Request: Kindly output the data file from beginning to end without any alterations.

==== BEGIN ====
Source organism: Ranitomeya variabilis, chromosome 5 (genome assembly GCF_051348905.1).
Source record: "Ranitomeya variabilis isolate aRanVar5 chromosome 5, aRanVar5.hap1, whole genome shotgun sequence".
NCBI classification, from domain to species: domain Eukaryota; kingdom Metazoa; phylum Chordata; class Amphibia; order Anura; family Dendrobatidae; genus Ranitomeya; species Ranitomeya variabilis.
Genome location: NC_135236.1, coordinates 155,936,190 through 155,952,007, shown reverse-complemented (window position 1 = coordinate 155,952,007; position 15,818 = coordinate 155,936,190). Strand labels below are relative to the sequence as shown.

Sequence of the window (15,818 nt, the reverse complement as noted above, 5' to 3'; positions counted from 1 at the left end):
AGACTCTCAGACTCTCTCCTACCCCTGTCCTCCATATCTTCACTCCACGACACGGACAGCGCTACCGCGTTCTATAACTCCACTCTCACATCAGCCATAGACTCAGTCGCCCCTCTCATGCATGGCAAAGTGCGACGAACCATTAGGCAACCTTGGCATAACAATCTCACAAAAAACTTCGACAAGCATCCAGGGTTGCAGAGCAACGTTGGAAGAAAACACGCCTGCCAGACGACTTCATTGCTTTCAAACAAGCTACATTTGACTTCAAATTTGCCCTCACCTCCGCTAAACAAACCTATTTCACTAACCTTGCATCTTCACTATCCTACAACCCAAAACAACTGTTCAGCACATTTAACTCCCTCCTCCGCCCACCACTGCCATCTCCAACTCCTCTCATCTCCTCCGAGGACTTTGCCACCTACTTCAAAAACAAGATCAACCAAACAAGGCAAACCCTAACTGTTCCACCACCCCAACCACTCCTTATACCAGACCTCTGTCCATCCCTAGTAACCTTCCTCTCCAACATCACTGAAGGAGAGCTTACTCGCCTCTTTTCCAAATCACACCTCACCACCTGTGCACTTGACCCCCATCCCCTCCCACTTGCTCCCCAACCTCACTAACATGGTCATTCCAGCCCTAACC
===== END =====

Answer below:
Source organism: Ranitomeya variabilis, chromosome 5 (genome assembly GCF_051348905.1).
Source record: "Ranitomeya variabilis isolate aRanVar5 chromosome 5, aRanVar5.hap1, whole genome shotgun sequence".
NCBI classification, from domain to species: domain Eukaryota; kingdom Metazoa; phylum Chordata; class Amphibia; order Anura; family Dendrobatidae; genus Ranitomeya; species Ranitomeya variabilis.
Genome location: NC_135236.1, coordinates 155,936,190 through 155,952,007, shown reverse-complemented (window position 1 = coordinate 155,952,007; position 15,818 = coordinate 155,936,190). Strand labels below are relative to the sequence as shown.

Sequence of the window (15,818 nt, the reverse complement as noted above, 5' to 3'; positions counted from 1 at the left end):
AGACTCTCAGACTCTCTCCTACCCCTGTCCTCCATATCTTCACTCCACGACACGGACAGCGCTACCGCGTTCTATAACTCCACTCTCACATCAGCCATAGACTCAGTCGCCCCTCTCATGCATGGCAAAGTGCGACGAACCATTAGGCAACCTTGGCATAACAATCTCACAAAAAACTTCGACAAGCATCCAGGGTTGCAGAGCAACGTTGGAAGAAAACACGCCTGCCAGACGACTTCATTGCTTTCAAACAAGCTACATTTGACTTCAAATTTGCCCTCACCTCCGCTAAACAAACCTATTTCACTAACCTTGCATCTTCACTATCCTACAACCCAAAACAACTGTTCAGCACATTTAACTCCCTCCTCCGCCCACCACTGCCATCTCCAACTCCTCTCATCTCCTCCGAGGACTTTGCCACCTACTTCAAAAACAAGATCAACCAAACAAGGCAAACCCTAACTGTTCCACCACCCCAACCACTCCTTATACCAGACCTCTGTCCATCCCTAGTAACCTTCCTCTCCAACATCACTGAAGGAGAGCTTACTCGCCTCTTTTCCAAATCACACCTCACCACCTGTGCACTTGACCCCCATCCCCTCCCACTTGCTCCCCAACCTCACTAACATGGTCATTCCAGCCCTAACC